In fact, previously, most books on Paganism and Wiccan focused almost exclusively on the northern hemisphere, but more and more Pagan writers are getting the idea that this there are Pagans practicing in other parts of the world, with entirely different seasonal cycles.

We’ll explore more on this in future articles with book reviews and interviews featuring Pagans from varying traditions from all over the globe.

As a nature-based religion, it doesn’t make a lot of sense to be celebrating the slumber of the Earth and the Sun-God’s rebirth in December, where in Australia, for instance, they’re throwing shrimp on the barbie and the sun’s in the full blast of summer.

Typically southern hemisphere Pagans shift the traditional designated dates on the Wheel of the Year by 180 degrees, so you have the following designations:

Samhain – 30 April
Yule – 21 June
Imbolg – 31 July
Ostara – 23 September
Beltane – 31 October
Midsummer – 22 December
Lughnassadh – 2 February
Mabon – 21 March

In each of the Sabbat articles I’ve written thusfar, I’ve included both the northern and southern dates for the festivals, and I will continue to do so.

If you’re a Pagan down under, let us know how you celebrate. What you do differently, what you do that’s similar. You can begin or contribute to discussions by clicking on the link at the bottom of this article.


First published on Suite101.com on 25 June 2006. (Unfortunately.)


The Pagan diet: a few thoughts

By Psyche | April 10, 2007 | Leave a comment

Fruit & vegetable box, photo by Ali KarimianPaganism, in general, has no prescribed dietary restrictions, though it has developed a few customary dishes for feast days over the past 50 years. There are some noticeable tendencies in our dietary habits, while by no means universal or necessarily defining, there are a few notable commonalities.

For example, you may find a higher number of Pagans who prefer to buy natural and organic meat and produce, as reverence for nature is one of our defining doctrines, Pagans tend to be especially environmentally and morally conscious in this regard. Continue reading


Pagan Community

By Psyche | April 6, 2007 | Leave a comment

I first began meeting other Pagans and magickally-minded folk online ten years ago through various Usenet groups, e-lists, message boards, IRC, websites, e-mail and other electronic correspondence. While there were quite a few then, over time I’ve watched it expand and grow significantly. Today there are literally hundreds of e-lists and online communities virtually dedicated to each and every facet of Paganism, and every tradition of Wicca imaginable (and some I would never have imagined!)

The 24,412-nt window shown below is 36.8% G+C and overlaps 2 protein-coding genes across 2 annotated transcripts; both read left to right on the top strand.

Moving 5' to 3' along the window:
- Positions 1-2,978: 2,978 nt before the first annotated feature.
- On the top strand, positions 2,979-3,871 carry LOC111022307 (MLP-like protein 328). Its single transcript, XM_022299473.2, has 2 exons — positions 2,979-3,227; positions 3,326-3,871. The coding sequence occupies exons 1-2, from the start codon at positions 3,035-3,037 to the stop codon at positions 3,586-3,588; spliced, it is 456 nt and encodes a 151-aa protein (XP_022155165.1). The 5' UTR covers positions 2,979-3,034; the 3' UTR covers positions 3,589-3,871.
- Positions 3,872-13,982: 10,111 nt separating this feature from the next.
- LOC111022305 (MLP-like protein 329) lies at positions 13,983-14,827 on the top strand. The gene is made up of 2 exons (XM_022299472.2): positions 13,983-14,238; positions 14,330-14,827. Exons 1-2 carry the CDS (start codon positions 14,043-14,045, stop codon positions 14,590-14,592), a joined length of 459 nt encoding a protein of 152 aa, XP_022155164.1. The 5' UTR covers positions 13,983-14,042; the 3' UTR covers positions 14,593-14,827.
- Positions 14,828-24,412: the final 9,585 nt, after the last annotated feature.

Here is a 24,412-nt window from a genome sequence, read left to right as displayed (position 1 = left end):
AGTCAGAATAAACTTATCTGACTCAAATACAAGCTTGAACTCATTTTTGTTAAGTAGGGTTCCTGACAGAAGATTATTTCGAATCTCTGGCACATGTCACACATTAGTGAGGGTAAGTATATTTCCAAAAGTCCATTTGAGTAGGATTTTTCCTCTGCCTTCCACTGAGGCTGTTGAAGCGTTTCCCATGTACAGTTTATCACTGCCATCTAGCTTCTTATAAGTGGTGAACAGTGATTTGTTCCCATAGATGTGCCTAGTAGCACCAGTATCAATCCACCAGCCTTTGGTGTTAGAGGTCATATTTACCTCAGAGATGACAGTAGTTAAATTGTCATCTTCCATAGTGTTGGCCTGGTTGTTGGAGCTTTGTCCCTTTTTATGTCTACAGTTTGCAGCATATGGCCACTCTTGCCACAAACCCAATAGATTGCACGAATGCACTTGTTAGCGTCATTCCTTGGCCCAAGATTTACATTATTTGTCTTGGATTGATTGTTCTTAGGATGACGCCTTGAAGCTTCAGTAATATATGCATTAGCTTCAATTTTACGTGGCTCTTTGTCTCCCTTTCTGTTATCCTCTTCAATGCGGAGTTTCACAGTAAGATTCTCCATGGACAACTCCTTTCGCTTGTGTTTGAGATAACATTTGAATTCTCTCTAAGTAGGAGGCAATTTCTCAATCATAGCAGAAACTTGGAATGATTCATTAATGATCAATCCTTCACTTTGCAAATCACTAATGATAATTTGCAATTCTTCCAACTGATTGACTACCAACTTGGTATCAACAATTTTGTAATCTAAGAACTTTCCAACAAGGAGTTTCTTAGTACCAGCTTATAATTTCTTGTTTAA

I was excited to find others who were interested in the same things I was, and I learned a lot. I even briefly had a go with an online coven, but that didn’t work out for me, though there are several that are active and successful today.

There is a certain amount of interconnectedness online, especially within specific communities, but what about offline, meeting people in the flesh? Attending public rituals with other Pagans, or even just meeting up for coffee or a pint, can seem difficult or scary for someone newly discovering their path.

Check out your local occult shop for postings, or Pagan magazines, and websites. For example, the Witches’ Voice is great resource that lists many, many local covens, shops, and other places for networking.

You may not find a community that fits your particular interests or needs in your city, may need to decide how far you’re willing to travel, and what sort of relationships you’d like to make. Are you hoping just to meet casually, or would you like to be a regular member of a coven, circle or grove? What tradition would you most like to connect with?

When meeting anyone new for the first time, it’s always best to meet in a public place. Many moots are held in pubs or coffee shops with non-Pagan attendees present as well. Festivals and conferences are great ways to meet a number of people in a public setting.

People in the Pagan community come from a variety of age groups, traditions, coven or solitary backgrounds, and while generally a friendly lot, if you do come across a group that seems hostile, or demands certain things of you that you feel uncomfortable with, remember that you are free to disagree or leave at any time.

Just be honest and open; make an effort, but allow connections to form naturally, and don’t try to jump into anything too serious too soon. At any large gathering you’re likely to find others who are new to the scene or to Paganism in general.

It’s fairly recently that I’ve branched out into meeting other Pagans offline, and I’m thoroughly enjoying myself. I hope your experience is as rewarding.

First published on Suite101.com on 27 March 2006. (Unfortunately.)